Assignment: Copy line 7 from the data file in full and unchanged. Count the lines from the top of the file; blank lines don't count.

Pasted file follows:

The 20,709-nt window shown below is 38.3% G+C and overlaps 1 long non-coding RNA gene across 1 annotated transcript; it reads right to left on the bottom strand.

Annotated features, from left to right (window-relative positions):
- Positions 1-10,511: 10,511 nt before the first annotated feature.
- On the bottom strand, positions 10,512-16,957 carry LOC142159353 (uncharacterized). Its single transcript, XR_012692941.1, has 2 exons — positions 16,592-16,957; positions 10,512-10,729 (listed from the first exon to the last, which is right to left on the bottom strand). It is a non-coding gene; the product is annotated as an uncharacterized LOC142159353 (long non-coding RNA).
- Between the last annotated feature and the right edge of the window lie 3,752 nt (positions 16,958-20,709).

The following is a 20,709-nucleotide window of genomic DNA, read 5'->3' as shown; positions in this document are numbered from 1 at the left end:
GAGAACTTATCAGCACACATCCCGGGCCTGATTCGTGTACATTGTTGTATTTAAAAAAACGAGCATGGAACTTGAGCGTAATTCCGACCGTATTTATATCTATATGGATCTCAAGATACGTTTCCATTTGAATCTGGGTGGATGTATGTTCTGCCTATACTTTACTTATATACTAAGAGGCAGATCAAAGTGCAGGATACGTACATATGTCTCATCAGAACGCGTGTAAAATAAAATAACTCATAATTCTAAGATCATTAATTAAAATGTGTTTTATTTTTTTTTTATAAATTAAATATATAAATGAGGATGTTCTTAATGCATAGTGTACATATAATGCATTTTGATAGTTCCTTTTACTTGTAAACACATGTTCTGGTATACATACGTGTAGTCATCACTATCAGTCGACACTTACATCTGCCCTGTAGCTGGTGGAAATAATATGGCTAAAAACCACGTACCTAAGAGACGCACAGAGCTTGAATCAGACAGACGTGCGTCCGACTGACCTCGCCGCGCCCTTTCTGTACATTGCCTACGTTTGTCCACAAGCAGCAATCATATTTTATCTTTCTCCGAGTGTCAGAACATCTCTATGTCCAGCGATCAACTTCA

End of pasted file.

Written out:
GAGAACTTATCAGCACACATCCCGGGCCTGATTCGTGTACATTGTTGTATTTAAAAAAACGAGCATGGAACTTGAGCGTAATTCCGACCGTATTTATATCTATATGGATCTCAAGATACGTTTCCATTTGAATCTGGGTGGATGTATGTTCTGCCTATACTTTACTTATATACTAAGAGGCAGATCAAAGTGCAGGATACGTACATATGTCTCATCAGAACGCGTGTAAAATAAAATAACTCATAATTCTAAGATCATTAATTAAAATGTGTTTTATTTTTTTTTTATAAATTAAATATATAAATGAGGATGTTCTTAATGCATAGTGTACATATAATGCATTTTGATAGTTCCTTTTACTTGTAAACACATGTTCTGGTATACATACGTGTAGTCATCACTATCAGTCGACACTTACATCTGCCCTGTAGCTGGTGGAAATAATATGGCTAAAAACCACGTACCTAAGAGACGCACAGAGCTTGAATCAGACAGACGTGCGTCCGACTGACCTCGCCGCGCCCTTTCTGTACATTGCCTACGTTTGTCCACAAGCAGCAATCATATTTTATCTTTCTCCGAGTGTCAGAACATCTCTATGTCCAGCGATCAACTTCA